Speed skiing is the sport of skiing downhill in a straight line as quickly as possible. It is one of the fastest non-motorized sports on land. The current world record for skiing is 252.45 km/h (nearly 157 mph), held by Simone Origone. Speed skiers regularly exceed 200 km/h (125 mph), which is even faster than the terminal velocity of a free-falling skydiver in the belly-to-earth position (about 190 km/h; 120 mph). Speed skiers wear dense foam fairings on their lower legs and aerodynamichelmets to increase streamlining. Their ski suits are made from air-tight latex or have a polyurethane coating to reduce wind resistance, with only a minimal (but mandatory) back protector to give some protection in the case of a crash.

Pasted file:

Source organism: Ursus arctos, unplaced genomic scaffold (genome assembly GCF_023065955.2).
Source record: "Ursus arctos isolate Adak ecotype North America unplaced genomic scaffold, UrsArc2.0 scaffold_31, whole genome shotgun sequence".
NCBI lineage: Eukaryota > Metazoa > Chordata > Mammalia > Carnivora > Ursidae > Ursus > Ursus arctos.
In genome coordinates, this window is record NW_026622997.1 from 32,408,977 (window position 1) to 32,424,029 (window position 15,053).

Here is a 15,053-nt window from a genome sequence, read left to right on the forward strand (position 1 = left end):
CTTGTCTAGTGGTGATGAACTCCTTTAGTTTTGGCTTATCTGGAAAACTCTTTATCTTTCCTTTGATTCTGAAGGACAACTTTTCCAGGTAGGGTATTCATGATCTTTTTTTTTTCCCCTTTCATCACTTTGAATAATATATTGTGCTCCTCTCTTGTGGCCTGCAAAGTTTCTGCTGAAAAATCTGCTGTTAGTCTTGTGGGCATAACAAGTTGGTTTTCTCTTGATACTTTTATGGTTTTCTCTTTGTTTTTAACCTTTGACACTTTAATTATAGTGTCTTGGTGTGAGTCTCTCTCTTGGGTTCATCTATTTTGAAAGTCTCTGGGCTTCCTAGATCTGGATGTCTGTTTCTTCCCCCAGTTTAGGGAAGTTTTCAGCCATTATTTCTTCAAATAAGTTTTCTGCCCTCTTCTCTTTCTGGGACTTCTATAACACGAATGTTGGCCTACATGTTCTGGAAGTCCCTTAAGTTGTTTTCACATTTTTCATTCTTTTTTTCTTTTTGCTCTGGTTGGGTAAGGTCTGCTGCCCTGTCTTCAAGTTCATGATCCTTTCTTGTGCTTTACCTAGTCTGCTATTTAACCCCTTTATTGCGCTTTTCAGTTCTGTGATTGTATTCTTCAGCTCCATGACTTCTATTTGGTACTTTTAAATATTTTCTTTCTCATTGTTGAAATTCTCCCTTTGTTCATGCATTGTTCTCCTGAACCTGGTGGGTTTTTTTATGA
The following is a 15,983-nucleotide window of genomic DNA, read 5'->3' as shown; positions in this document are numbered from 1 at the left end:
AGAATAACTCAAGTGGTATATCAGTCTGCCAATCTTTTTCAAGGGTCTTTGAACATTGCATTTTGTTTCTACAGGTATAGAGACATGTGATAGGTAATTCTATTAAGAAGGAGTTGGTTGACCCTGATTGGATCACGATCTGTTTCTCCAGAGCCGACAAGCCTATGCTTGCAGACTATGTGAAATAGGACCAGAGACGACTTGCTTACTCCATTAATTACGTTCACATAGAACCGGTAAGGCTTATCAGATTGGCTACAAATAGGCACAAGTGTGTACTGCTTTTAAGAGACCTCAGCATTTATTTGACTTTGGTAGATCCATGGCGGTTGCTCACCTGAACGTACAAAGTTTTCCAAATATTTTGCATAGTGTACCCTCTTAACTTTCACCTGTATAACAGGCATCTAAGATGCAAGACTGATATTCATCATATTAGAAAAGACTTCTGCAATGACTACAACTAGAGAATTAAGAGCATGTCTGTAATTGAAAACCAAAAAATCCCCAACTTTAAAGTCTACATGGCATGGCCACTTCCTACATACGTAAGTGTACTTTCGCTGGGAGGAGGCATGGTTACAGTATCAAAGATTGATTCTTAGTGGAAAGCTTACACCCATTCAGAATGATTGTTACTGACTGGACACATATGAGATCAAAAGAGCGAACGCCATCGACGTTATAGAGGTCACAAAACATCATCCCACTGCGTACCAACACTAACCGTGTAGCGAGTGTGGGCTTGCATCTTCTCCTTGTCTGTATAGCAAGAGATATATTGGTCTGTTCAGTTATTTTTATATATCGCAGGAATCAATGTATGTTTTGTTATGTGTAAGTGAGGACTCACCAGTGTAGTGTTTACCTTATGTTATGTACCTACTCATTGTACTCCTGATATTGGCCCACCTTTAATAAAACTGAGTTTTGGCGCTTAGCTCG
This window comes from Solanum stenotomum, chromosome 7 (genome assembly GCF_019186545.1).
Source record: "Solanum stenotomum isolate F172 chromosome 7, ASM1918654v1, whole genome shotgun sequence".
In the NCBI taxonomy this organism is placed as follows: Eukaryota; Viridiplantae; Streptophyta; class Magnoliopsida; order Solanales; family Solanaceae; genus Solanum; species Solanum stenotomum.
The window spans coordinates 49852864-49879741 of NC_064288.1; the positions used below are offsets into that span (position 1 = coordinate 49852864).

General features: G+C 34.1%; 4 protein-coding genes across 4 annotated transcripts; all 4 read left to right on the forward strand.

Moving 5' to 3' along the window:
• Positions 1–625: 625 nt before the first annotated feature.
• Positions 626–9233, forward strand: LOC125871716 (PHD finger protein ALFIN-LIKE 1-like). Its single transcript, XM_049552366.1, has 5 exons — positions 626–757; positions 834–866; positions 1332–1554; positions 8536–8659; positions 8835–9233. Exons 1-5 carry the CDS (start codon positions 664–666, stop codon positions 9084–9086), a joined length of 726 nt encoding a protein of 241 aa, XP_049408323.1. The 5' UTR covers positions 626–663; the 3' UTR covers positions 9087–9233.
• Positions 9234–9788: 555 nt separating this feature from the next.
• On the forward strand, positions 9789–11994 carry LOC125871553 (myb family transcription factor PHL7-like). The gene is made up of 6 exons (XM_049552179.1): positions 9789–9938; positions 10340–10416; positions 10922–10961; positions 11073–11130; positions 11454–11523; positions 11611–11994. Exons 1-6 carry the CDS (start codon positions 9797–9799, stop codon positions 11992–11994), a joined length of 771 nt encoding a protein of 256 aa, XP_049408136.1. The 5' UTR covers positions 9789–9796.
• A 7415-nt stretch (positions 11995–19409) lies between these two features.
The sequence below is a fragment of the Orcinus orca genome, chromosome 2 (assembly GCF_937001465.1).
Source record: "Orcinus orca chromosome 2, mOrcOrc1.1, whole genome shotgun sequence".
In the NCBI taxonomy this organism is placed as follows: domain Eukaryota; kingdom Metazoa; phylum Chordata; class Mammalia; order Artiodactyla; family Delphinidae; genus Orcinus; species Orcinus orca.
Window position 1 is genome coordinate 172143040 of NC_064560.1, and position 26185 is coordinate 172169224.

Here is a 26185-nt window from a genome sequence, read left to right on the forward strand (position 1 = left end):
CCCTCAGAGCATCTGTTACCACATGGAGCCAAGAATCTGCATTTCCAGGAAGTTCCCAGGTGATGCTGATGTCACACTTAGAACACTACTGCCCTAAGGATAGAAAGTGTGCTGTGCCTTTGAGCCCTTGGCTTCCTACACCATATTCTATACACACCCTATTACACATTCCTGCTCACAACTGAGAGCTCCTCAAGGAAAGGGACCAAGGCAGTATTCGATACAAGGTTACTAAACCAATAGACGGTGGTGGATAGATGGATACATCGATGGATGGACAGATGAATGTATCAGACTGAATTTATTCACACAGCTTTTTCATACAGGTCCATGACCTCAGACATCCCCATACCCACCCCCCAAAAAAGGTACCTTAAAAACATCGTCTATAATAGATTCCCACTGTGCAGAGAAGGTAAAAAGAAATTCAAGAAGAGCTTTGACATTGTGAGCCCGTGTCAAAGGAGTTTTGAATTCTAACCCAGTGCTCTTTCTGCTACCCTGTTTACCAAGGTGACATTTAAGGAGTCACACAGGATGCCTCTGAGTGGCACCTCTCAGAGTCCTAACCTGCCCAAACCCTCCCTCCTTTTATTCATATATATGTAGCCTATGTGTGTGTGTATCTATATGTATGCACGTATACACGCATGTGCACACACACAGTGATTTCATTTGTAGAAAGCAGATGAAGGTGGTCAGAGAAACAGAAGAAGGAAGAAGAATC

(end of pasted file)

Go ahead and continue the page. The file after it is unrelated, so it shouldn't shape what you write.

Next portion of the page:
The special skis used must be 240 centimetres (94 in) long and at most 10 cm wide with a maximum weight of 15 kg for the pair. Ski boots are attached to the skis by bindings. The ski poles are bent to shape around the body, and must be a minimum of 1 m long.
Speed skiing is practiced on steep, specially designed courses one kilometer long. There are approximately thirty of these courses worldwide, many of them at high altitudes to minimize air resistance. The first 300 or 400 meters of the course (the launching area) is used to gain speed, the top speed is measured in the next 100 m (the timing zone) and the last 500 m (the run-out area) is used for slowing down and coming to a stop. The start point in FIS races is chosen so that, in theory, skiers should not exceed 200 km/h, hence competition is aimed at winning a particular event, not breaking world speed records. At Pro races, there is no maximum speed and the speed attained is determined by conditions and safety.